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Why is There Strife and Conflict in the Church?

October 22nd, 2009
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Johann Gerhard offers these thoughts:

(7) We must also add that the unity of faith and doctrine in the Church in this life is not perfect nor absolute in all parts, for at times among the members of the true Church controversies occur which tear apart that holy unity. Therefore a distinction must be made between an absolute unity, perfect and free of all dissent, which will first take place in the church triumphant, and a fundamental unity which consists of agreement over the principal articles, though controversies may arise over some less principal parts of the faith or about indifferent ceremonies or even about the interpretation of some passages of Scripture. <P5:490> This is the sort of unity that takes place in the church militant, for in it we never find such a harmony but that it is mixed with some disagreements. For in this life “we know in part and we prophesy in part” (1 Cor. 13:9). Augustine, De civ. Dei, bk. 15, c. 5:

Good people and good people, if they are perfect, cannot fight among themselves. Those who make progress but are not yet perfect can do so, as every good man fights another to the degree in which he fights against himself. In every man “the flesh lusts against the Spirit, and the Spirit against the flesh.” Therefore spiritual concupiscence can fight against the carnal concupiscence of another, or carnal concupiscence can fight against the spiritual concupiscence of another in the same way as good and evil people fight with each other; or certain carnal lusts of two good but not yet perfect people fight among themselves in the same way as bad people fight with bad people. This goes on until the health of those being cured is brought to final victory.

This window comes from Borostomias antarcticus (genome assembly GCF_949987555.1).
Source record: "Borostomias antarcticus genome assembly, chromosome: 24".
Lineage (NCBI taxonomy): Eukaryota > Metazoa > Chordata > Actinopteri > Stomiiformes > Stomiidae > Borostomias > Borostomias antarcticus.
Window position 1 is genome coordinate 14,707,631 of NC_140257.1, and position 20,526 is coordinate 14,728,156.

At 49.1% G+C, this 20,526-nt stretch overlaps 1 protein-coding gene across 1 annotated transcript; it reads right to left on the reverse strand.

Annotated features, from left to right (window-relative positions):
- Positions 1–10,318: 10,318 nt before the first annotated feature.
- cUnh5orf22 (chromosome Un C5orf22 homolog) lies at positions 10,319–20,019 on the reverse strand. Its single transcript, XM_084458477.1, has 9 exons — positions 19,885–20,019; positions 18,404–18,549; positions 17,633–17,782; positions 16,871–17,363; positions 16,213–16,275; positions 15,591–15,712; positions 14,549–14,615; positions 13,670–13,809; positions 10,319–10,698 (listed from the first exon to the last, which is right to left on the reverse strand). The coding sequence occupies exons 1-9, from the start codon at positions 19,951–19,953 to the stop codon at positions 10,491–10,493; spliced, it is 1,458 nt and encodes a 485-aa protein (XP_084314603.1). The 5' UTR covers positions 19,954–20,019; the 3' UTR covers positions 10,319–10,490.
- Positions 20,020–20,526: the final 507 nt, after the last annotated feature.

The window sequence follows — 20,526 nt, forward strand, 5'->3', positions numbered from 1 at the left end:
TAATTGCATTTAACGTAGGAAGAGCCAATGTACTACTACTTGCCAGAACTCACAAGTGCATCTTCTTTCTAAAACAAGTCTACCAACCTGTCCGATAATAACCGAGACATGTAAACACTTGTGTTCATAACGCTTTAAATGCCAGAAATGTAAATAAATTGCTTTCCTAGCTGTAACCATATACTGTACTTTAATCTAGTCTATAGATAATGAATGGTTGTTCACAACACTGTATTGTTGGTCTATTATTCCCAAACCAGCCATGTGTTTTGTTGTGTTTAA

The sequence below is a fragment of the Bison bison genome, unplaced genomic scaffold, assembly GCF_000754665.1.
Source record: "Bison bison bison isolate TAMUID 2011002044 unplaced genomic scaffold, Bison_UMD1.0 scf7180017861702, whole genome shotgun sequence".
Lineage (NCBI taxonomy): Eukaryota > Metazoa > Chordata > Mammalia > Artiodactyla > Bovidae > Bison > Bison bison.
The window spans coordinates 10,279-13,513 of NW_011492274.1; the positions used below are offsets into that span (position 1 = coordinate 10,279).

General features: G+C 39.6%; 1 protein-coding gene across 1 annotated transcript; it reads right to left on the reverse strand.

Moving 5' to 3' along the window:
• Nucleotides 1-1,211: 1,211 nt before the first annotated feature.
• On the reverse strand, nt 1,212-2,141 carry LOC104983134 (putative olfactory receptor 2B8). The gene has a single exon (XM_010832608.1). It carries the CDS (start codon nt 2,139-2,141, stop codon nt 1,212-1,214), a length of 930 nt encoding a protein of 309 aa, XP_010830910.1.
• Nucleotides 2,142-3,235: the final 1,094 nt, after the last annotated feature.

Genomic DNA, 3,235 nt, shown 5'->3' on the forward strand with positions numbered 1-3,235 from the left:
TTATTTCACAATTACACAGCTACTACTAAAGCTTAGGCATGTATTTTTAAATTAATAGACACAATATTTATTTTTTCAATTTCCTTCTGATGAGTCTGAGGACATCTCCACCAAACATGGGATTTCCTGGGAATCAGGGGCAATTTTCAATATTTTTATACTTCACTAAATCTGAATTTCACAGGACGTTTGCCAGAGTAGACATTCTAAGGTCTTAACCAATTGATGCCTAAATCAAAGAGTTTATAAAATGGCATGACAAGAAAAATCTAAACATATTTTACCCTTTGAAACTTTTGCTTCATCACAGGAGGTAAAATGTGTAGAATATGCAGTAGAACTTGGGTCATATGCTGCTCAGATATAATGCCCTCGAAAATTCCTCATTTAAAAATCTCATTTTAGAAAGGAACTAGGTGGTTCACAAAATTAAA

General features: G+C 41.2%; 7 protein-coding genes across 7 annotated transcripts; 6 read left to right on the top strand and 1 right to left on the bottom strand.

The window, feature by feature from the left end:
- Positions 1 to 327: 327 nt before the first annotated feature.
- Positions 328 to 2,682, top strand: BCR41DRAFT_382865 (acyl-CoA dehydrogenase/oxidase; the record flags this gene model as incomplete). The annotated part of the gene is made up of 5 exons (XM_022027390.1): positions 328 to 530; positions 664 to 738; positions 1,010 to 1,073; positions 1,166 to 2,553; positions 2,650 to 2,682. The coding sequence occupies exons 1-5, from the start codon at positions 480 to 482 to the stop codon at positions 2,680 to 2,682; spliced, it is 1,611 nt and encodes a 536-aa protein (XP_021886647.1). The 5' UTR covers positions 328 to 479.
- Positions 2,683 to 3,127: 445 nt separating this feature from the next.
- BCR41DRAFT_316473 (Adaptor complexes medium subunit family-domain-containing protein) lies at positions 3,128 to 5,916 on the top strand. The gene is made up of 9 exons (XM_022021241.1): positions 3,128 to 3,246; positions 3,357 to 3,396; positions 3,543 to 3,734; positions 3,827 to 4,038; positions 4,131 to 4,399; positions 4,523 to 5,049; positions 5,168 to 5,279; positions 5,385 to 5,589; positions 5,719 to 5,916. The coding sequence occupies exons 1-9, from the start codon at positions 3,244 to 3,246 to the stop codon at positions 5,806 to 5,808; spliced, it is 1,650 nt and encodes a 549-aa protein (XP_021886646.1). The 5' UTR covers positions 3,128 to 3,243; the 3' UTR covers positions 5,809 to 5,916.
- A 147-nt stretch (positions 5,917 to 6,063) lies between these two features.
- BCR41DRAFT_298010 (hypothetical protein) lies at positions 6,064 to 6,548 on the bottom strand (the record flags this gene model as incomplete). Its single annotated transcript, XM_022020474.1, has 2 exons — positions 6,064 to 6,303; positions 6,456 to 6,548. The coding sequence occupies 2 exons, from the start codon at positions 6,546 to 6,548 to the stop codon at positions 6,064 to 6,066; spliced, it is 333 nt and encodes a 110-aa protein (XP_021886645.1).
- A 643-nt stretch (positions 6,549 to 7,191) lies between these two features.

Here Augustine is disclosing the cause of discords in the church. The truly devout have not yet been renewed perfectly. Rather, some remnants of the flesh remain in them. Therefore they do not attain the exact and perfect knowledge of the mysteries of faith. In some matters they dream and stagger. In the reborn, the flesh still battles against the Spirit. Therefore it can happen easily, especially at the suggestion of the devil, that those who indulge in the opinions of the flesh stir up contentions in the church. Yet unless stubbornness is added and unless the foundation of faith is removed, they are not immediately separated from the body of the Church because of that.

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  1. Ken Howes
    October 24th, 2009 at 01:21 | #1

    That is a great quote. To demand absolutely perfect agreement in all articles is to reduce the Church to a horde of little, quarreling sects–which is exactly the way that unbelievers try to paint the Church.

  2. Pr.Schroeder
    October 24th, 2009 at 10:39 | #2

    “Yet unless stubbornness is added and unless the foundation of faith is removed, they are not immediately separated from the body of the Church because of that.”

    Question: With the ELCA’s official acceptance of anti-nomianism, has the ELCA removed “the foundation of faith” and so immediately are separated from the “body of the Church”?

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